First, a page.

It came from the deep. The very, very deep. Recorded during a recent exploration of the Mariana Trench (the deepest place on the planet), the strange-looking new species has set a record for fish depth caught on camera.
Jeff Drazen and Patty Fryer, the University of Hawaii researchers who led the expedition, believe that this is a new species of snailfish. From New Scientist:
Snailfish are known to thrive at extreme depths: another variety, Pseudoliparis amblystomopsis, previously held the undisputed record for deepest-living fish at 7703 meters. Handling the intense pressure of the deep sea is a challenge for most animals because it impedes muscles and nerves and bends proteins out of shape, disrupting the working of enzymes required for life.
But this creature, which was filmed several times at a depth of 8,143 meters, or 26,715 feet, has a different body shape from known species of snailfish, so it might be something else entirely. But one thing is for certain, the scientists told the BBC — it's definitely not a species we've seen before.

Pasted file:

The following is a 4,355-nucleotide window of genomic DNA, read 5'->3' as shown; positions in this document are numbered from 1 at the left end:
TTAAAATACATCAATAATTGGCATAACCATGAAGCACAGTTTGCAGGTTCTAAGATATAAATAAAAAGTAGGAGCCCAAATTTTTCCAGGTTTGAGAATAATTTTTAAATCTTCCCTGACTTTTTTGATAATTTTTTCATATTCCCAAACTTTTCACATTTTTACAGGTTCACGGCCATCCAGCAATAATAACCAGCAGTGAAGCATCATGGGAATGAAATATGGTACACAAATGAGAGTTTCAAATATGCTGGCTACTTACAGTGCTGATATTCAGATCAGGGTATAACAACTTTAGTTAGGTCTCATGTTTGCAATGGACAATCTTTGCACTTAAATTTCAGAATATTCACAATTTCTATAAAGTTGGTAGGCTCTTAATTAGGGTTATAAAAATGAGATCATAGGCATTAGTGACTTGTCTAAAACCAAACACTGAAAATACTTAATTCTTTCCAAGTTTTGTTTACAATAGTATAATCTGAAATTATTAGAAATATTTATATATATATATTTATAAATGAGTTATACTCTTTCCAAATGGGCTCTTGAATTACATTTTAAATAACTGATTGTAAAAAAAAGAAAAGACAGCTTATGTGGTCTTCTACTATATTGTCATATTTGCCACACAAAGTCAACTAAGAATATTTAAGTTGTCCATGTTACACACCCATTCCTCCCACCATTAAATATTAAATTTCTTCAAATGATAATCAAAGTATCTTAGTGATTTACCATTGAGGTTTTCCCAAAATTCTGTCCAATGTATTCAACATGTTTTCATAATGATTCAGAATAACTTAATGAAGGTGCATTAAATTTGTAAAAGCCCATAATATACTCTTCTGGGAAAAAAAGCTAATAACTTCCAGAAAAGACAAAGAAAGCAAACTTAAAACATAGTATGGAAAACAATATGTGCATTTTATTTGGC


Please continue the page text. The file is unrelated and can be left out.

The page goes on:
"We think it is a snailfish, but it's so weird-looking; it's up in the air in terms of what it is," Alan Jamieson of the University of Aberdeen told the BBC. "It is unbelievably fragile, and when it swims, it looks like it has wet tissue paper floating behind it. And it has a weird snout — it looks like a cartoon dog snout."
So how do these ghostly fish manage to live at these crushing depths? Deep-sea fish have higher levels of a chemical called trimethylamine oxide (TMAO). TMAO helps proteins maintain their shape as pressure mounts. Fish shouldn't be able hold enough TMAO in their cells to live below around 8,200 meters, according to recent research by Jamieson — so these new fish may very well be some of the very deepest.
While these new fish are indeed the deepest ever seen on film, there's a single fish that stands in the way of their deep-sea domination: In the 1970s, a solitary cusk eel was trawled up from a depth of 8,370 meters. Since it wasn't observed on camera down in the water, we don't know whether it was one of many living comfortably at that depth -- as was the case for these new fish at 8,143 meters. And since none have ever been found at that depth again, it's possible that the record-breaking eel was actually caught higher up.
But whatever the secrets of the cusk eel, the deepest depths of the ocean are an inhospitable place to soft-bodied creatures. And these strange new fish seem to like the water fine.